Patient Care Following Bariatric Surgery

| May 1, 2023

by Catherine Varney, DO, FAAFP, ABOM 

Dr. Varney is Assistant Professor, Department of Family Medicine, University of Virginia in Charlottesville, Virginia.

Funding: No funding was provided.

Disclosures: The author has no conflicts of interest relevant to the content of this article.

Bariatric Times. 2023;20(5–6):30.

Postoperative patient care is a crucial component of long-term success, and many patients need help completing the follow-up process. This article examines reasons for lack of follow-up and how clinicians can address this issue.

Bariatric surgery patients are disproportionally White, female, and of higher socioeconomic status, so it is difficult to predict who is most at risk of being lost to follow-up. It is well established that Black and Hispanic patients and those of low socioeconomic status have lower intervention rates and higher rates of suboptimal outcomes with obesity treatment in general. Barriers to follow-up care include transportation and distance to the bariatric surgery office, underscoring the value of postoperative telemedicine services. A recent study1 showed that remote follow-up after bariatric surgery resulted in similar outcomes to traditional outpatient follow-up.  

Another common issue is the lack of insurance coverage for additional support services that are important for optimal long-term outcomes. These services include nutritional counseling, psychological support, exercise resources, and anti-obesity medication (AOM) coverage.  

While the number of comprehensive bariatric surgery programs is increasing, some lack the ability to offer certain postsurgery services, such as dietary counseling, which includes monitoring of vitamin and mineral deficiencies; psychological support; social services; and AOMs. However, primary care providers (PCPs) can readily acquire the necessary skills to offer these services or refer patients to local resources.  

PCPs can monitor and treat common, long-term complications, such as nutritional deficiencies, weight regain, bowel obstruction, gastroesohpageal reflux disease (GERD), and dumping syndrome. The implementation of the Metabolic and Bariatric Surgery Accreditation and Quality Improvement Program (MBSAQIP) has allowed for early recognition of these complications, which has led to increasingly low postoperative complication rates.  

Patient education is critical for follow-up. Many patients are unaware of the need for long-term follow-up and continued diagnostic monitoring. Additionally, many providers do not receive adequate training on obesity etiology, epidemiology, pathophysiology, and treatment. As healthcare providers, we have a professional and ethical obligation to become educated on this common disease. Coordinate with your local bariatric surgery office. Ask for resources on how to best care for our mutual patients. Pay it forward by advocating for obesity education for students, residents, physicians, and providers.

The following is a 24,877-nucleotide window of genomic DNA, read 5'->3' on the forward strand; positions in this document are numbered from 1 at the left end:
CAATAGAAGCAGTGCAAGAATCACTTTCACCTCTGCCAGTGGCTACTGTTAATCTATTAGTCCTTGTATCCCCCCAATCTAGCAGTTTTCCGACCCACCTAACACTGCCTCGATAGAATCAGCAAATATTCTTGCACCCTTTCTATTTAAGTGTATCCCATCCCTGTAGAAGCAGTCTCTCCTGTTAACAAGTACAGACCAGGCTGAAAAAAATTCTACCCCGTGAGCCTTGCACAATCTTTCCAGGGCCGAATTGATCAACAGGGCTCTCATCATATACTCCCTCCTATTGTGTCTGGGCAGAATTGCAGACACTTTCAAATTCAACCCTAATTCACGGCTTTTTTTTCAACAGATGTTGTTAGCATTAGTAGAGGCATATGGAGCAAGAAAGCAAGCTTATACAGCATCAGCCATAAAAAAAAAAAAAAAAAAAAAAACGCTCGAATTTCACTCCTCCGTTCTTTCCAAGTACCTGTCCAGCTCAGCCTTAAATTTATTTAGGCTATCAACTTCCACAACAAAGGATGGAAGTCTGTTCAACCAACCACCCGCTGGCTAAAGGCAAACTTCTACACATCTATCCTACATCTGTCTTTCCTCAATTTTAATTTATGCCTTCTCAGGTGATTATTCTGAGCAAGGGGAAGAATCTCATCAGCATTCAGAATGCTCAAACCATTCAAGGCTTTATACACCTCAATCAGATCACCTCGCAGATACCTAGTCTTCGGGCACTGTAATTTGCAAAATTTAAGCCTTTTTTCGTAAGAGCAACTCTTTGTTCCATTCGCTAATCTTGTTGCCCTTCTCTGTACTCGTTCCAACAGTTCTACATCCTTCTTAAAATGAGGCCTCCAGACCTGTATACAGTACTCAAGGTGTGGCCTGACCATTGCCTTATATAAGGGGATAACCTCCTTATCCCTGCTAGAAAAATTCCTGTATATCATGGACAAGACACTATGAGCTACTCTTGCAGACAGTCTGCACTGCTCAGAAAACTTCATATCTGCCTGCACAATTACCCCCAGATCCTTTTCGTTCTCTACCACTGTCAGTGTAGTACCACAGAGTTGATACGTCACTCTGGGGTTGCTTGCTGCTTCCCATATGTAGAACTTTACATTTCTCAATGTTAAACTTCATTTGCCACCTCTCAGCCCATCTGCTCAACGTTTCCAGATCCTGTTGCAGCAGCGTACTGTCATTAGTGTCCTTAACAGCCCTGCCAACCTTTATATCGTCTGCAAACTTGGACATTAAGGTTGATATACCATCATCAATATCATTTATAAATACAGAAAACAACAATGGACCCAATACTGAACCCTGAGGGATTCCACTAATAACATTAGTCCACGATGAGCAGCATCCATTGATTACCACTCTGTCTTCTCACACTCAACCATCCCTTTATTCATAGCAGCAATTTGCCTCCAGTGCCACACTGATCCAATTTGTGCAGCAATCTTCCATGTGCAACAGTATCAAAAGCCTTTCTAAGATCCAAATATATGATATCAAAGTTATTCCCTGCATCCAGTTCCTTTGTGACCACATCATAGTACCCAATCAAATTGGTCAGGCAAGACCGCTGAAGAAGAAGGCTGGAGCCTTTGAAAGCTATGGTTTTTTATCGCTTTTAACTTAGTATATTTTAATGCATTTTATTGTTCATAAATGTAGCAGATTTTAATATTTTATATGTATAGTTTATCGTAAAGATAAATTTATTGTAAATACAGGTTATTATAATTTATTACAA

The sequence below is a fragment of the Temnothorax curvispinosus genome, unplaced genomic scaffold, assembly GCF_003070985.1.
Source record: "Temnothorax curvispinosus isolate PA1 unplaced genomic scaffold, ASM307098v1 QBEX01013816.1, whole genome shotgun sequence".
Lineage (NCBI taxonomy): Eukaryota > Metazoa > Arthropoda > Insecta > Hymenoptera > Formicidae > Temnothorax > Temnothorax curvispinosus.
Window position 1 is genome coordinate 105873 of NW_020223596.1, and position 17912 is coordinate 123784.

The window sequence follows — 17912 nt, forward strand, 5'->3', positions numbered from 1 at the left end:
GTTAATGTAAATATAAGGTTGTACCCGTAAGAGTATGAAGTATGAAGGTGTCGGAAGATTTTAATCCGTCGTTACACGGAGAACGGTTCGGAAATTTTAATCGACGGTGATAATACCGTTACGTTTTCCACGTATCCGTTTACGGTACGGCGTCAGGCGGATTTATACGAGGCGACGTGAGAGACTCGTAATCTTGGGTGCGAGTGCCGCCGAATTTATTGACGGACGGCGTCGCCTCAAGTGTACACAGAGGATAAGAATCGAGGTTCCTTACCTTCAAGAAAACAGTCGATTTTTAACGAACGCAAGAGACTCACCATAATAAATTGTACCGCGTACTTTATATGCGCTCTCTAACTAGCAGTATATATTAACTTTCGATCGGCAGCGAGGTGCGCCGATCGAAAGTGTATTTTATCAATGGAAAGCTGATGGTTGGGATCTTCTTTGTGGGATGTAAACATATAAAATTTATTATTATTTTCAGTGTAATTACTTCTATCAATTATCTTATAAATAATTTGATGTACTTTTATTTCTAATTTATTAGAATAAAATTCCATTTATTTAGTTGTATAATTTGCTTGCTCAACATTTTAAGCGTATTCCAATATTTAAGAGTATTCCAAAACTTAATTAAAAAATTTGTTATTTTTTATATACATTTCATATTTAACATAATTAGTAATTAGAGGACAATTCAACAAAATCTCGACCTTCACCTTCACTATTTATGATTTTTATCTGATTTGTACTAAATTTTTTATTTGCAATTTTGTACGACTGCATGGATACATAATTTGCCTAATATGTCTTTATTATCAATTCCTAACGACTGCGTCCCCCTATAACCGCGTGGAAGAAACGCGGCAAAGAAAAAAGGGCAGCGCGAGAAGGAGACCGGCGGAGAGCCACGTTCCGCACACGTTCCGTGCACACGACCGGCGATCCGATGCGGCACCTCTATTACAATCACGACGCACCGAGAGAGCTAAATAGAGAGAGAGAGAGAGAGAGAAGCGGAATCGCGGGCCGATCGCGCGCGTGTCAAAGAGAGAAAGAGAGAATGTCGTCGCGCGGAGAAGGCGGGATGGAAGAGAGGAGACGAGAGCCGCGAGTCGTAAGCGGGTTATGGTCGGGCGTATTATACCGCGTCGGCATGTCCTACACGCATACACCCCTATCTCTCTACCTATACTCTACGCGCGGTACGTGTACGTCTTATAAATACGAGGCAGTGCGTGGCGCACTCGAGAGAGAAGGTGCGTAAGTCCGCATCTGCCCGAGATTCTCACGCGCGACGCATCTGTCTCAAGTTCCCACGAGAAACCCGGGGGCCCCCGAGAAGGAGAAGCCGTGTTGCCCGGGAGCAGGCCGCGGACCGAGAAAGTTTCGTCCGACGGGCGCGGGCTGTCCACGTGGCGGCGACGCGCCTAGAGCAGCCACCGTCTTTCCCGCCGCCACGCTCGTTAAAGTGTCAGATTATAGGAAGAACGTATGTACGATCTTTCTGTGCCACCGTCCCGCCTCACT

Develop plans specific to individual patients. There is no one best diet, exercise plan, or AOM. A patient does not “fail” a treatment; rather, they might not respond to that treatment. This personalized care will show your patients that you are genuinely invested in their health and will offer evidence-based care to optimize their success.    

Set expectations for patients regarding postoperative complications and weight loss. Weight regain and feelings of failure or disappointment are potential barriers to follow-up. Discuss the average percentage of weight loss patients can expect after surgery and the potential for weight regain, so they can address these issues sooner rather than later.  

Communicate regularly with the bariatric surgery team, as the surgical team knows their limitations and values help from the PCP team. The post-bariatric process is a collaborative effort from the patient, bariatric surgery team, and PCP. The more invested everyone is in the follow-up process, the better the outcome.  Often, the bariatric team will need a “PCP letter of support” to submit to the insurance company prior to approval. If you’re unaware of what needs to be included, ask for a template, and never be afraid to ask questions.

Obesity Medicine Association (OMA) membership provides monthly free obesity medicine education webinars.2 If you’re not ready to join, you can still purchase a la carte-style webinars. For PCPs, Obesity Pillars offers a variety of clinical practice statements on nutritional, metabolic, and nonsurgical support following bariatric surgery. 


  1. Daouadji-Ghazouani A, Aron-Wisnewsky J, Torcivia A, et al. Follow-up, safety, and satisfaction with tele-bariatric follow-up implemented during the COVID-19 French lockdown: a 2-year follow-up study. Obes Surg. 2023;33(4):1083-1091. Erratum in: Obes Surg. 2023:1–2. Epub ahead of print.
  2. Obesity Medicine Association. Academy: Upcoming Live Webinars. Accessed 10 May 2023.

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Category: Current Issue, Medical Methods in Obesity Treatment

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